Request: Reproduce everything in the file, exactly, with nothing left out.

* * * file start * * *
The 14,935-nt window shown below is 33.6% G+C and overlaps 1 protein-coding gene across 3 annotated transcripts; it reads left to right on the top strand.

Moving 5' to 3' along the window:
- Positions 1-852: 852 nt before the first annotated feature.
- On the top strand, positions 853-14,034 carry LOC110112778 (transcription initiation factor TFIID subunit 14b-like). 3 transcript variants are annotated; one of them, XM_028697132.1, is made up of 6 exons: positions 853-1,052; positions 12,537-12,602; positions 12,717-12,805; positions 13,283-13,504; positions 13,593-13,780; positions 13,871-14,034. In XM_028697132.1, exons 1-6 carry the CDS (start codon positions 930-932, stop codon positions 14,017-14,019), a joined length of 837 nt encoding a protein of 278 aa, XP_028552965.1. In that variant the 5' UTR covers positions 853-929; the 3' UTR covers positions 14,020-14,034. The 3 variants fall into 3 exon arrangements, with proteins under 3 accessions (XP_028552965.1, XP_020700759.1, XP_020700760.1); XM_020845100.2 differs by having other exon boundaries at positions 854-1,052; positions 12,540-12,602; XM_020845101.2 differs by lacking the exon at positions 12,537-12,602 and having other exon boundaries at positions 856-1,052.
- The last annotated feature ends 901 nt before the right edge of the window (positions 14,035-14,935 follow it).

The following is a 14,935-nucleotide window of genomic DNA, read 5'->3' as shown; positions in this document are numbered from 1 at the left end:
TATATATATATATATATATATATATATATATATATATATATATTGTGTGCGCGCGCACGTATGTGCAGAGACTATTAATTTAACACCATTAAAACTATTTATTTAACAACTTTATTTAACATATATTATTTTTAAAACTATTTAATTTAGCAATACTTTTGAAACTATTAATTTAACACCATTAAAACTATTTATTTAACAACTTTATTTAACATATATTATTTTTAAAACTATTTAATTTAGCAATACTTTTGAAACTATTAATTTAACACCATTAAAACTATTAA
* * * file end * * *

The 14,935-nt window shown below is 33.6% G+C and overlaps 1 protein-coding gene across 3 annotated transcripts; it reads left to right on the top strand.

Moving 5' to 3' along the window:
- Positions 1-852: 852 nt before the first annotated feature.
- On the top strand, positions 853-14,034 carry LOC110112778 (transcription initiation factor TFIID subunit 14b-like). 3 transcript variants are annotated; one of them, XM_028697132.1, is made up of 6 exons: positions 853-1,052; positions 12,537-12,602; positions 12,717-12,805; positions 13,283-13,504; positions 13,593-13,780; positions 13,871-14,034. In XM_028697132.1, exons 1-6 carry the CDS (start codon positions 930-932, stop codon positions 14,017-14,019), a joined length of 837 nt encoding a protein of 278 aa, XP_028552965.1. In that variant the 5' UTR covers positions 853-929; the 3' UTR covers positions 14,020-14,034. The 3 variants fall into 3 exon arrangements, with proteins under 3 accessions (XP_028552965.1, XP_020700759.1, XP_020700760.1); XM_020845100.2 differs by having other exon boundaries at positions 854-1,052; positions 12,540-12,602; XM_020845101.2 differs by lacking the exon at positions 12,537-12,602 and having other exon boundaries at positions 856-1,052.
- The last annotated feature ends 901 nt before the right edge of the window (positions 14,035-14,935 follow it).

The following is a 14,935-nucleotide window of genomic DNA, read 5'->3' as shown; positions in this document are numbered from 1 at the left end:
TATATATATATATATATATATATATATATATATATATATATATTGTGTGCGCGCGCACGTATGTGCAGAGACTATTAATTTAACACCATTAAAACTATTTATTTAACAACTTTATTTAACATATATTATTTTTAAAACTATTTAATTTAGCAATACTTTTGAAACTATTAATTTAACACCATTAAAACTATTTATTTAACAACTTTATTTAACATATATTATTTTTAAAACTATTTAATTTAGCAATACTTTTGAAACTATTAATTTAACACCATTAAAACTATTAA